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In high school, my body didn’t seem to go through many changes. As far as exercise goes, I stuck with track and field and figure skating. I never exercised outside of whatever practice I was going to during the week. As far as nutrition goes, I had a lot of the same habits as middle school but developed quite a few new unhealthy habits.  Once I could drive and spend late nights with friends, my nutrition was crap. I remember stopping at QT (the best gas station in existence) on the way to every shift to work and getting a drink and snack or candy. I remember meeting friends late at night at whatever fast food joint. I remember ice cream multiple days of week in the summer, snacking after school before dinner, and snacking again before bed. One positive choice I made as a high schooler was when I vowed never to eat fast food meat again (I had to read the book “Fast Food Nation” in an English class and was disgusted about the fast food meat industry and have never missed it since). As far as body image goes, again, I remember feeling overweight and embarrassed, but also being muscular because of figure skating. Again, like middle school, really solid and supportive friends surrounded me so I never felt isolated or disliked because of my weight. However, I would say in middle and high school I never felt confident in my body or loved the way I felt or looked. 
You can quickly change your appearance with a new hair style or color. Try a different outfit and change your scenery. Makeover is short for make over, this is reinventing, recreating yourself. A makeover can make you feel better and help you accomplish your goals. Try some new makeup or wearing glasses. Loose some weight, change your appearance, gain confidence and you will succeed!

Well done Jennifer. Inspirational. I also know from personal experience how hard it is to lose weight. It takes discipline to push through no matter what you’re feeling. For me it was getting up at 5:00 a.m. every morning (Mon – Fri) to exercise but when I saw some photos of me while my wife and I were on holiday, that was all the motivation , that I need.. very fantastic


Hi my name is heaven I am 16 years old I have really bad confidence I have everything to lose I hate life most times but I would like to see if this works I need a list of things I should eat I’m 184 pounds and I would like to lose it my goal is 140 or at 130 please reply you would make me the happiest person even though it shouldn’t even matter if you make me happy or not you don’t know me but I would appreciate it please HELP ME! Thank you 🙂
Eat polyunsaturated fats. While saturated fat leads to the body's retention of visceral fat, causing abdominal girth and excessive weight gain, studies have shown that a diet high in polyunsaturated fat helps promote the production of muscle mass instead of body fat.[7] Polyunsaturated fats can also help reduce cholesterol levels in the body, lowering the risk of stroke and heart disease.[8] Sources of polyunsaturated fats include:[9]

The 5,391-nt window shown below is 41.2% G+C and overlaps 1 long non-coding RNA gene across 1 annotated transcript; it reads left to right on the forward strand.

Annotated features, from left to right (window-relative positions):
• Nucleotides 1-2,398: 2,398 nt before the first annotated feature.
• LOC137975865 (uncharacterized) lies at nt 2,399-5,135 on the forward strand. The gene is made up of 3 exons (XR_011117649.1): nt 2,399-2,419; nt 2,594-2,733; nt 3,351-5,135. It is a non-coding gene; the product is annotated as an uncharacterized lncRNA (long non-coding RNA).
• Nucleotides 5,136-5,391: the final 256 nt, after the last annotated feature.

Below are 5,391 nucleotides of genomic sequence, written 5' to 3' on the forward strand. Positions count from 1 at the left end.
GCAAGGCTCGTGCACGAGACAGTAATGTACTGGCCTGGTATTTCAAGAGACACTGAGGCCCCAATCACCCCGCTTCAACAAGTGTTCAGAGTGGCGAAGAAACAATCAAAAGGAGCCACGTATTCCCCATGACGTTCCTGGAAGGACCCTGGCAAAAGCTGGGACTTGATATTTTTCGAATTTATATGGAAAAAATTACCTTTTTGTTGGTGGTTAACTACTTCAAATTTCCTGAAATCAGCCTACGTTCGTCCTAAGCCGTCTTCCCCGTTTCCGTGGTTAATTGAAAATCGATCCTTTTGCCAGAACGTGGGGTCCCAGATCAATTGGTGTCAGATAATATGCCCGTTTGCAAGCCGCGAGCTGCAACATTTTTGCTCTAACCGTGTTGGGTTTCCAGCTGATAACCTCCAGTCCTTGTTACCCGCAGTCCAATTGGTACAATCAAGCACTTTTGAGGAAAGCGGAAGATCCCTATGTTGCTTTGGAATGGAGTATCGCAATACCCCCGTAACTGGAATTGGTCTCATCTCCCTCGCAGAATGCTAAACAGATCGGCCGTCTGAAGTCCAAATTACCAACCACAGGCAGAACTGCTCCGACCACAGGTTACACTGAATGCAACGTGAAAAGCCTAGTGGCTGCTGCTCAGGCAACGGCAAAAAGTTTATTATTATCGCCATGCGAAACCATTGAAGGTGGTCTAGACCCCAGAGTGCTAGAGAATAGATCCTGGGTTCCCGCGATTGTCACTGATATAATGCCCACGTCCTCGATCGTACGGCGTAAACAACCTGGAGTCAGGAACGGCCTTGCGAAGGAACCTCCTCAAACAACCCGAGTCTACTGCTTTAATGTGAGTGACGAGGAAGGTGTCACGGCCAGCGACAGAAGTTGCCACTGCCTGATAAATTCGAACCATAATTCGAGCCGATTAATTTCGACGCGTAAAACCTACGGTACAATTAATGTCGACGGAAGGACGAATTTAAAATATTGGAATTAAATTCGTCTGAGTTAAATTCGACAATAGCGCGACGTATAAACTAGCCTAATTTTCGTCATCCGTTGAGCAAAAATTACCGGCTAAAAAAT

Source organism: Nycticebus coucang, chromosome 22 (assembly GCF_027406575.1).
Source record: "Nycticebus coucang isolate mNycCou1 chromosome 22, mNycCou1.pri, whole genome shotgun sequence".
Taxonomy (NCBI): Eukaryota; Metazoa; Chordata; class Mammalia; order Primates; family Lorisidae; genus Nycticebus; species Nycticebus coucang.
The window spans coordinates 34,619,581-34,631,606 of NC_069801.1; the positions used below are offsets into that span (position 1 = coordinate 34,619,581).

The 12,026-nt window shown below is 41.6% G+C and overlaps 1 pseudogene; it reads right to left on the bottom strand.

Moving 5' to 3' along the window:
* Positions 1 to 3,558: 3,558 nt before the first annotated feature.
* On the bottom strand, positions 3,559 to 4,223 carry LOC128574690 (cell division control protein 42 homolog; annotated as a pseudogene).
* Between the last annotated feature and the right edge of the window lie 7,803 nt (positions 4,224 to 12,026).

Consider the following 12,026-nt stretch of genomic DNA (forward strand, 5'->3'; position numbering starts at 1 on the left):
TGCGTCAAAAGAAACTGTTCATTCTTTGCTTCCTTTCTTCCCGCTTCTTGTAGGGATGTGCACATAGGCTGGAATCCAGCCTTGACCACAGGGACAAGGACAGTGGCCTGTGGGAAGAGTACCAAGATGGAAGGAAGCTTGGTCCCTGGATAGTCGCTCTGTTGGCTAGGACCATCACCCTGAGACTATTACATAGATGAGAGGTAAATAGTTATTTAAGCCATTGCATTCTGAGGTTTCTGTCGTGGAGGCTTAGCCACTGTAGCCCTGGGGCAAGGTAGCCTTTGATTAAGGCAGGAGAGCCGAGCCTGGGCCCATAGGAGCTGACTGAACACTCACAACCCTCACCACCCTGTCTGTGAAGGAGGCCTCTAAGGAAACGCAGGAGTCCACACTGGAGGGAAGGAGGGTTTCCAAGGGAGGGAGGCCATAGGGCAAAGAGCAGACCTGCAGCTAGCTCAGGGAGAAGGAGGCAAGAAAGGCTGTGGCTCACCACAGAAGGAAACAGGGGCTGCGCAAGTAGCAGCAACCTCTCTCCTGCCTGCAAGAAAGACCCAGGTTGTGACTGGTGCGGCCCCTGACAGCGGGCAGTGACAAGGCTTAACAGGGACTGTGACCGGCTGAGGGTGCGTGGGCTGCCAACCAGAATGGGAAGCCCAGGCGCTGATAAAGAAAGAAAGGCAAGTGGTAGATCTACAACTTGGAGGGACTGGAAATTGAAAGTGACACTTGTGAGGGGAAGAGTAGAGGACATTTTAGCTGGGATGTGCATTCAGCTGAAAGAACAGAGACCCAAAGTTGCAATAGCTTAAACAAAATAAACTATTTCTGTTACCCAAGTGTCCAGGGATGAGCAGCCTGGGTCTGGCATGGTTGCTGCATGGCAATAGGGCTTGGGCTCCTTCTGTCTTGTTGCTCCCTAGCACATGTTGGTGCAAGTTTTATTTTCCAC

Unfortunately, that balance can be hard to find when our ancient evolutionary responses just aren’t appropriate for the modern food environment. Especially for women who are already overweight, it’s entirely possible that the fat -> estrogen -> fat cycle can spiral out of control. Weight loss by itself approaches this problem from one angle (less fat means lower estrogen production), but specifically addressing estrogen might also be helpful.
About: Loretta’s certainly no stranger to blogging — she been sharing her weight loss journey since 2009. But the thing that caught our eye most about Loretta’s blog is that unlike most long-time healthy living/weight loss bloggers, her website’s not chock full of product reviews and recommendations, links to goods, etc. It’s very authentic, as is Loretta. Loretta started at 460 pounds. Now, she hovers around 199. And she does it “one good choice at a time.” Her style of writing is engaging and real — the kind of blog that you read and finish thinking, I really know this woman in a deep way. Bravo.
One of the biggest mistakes women make when trying to figure out how to lose belly fat: too many crunches, too little cardio. No matter how toned your abs are, your belly won't look flat until you get rid of the layer of fat on top of them, says Jessica Smith, a certified personal trainer and star of fitness DVDs. For that, you need to rev your calorie burn. Interval training, in which you alternate high-intensity bursts of activity with easier bouts, has been shown to zap more belly fat than steady-paced moderate workouts.
Interesting. I’m on my first weight loss journey ever in my life, so everything is brand new to me. But I lost 30 pounds in the first 3 months when going low carb. I mean it just MELTED! However the goal is 40 pounds (10 pounds to go). This last month, weight loss has stalled. What’s interesting is that it’s stalled at precisely the weight I was previously at in my 20’s. So it’s like some sort of “metabolic memory.” I was convinced that it was a plateau — I’ve never heard of a “stable period” or anything. So I guess I’ll keep trucking and see if it picks up again. It’s very stubborn, considering I’ve doubled my workout time since the slowdown.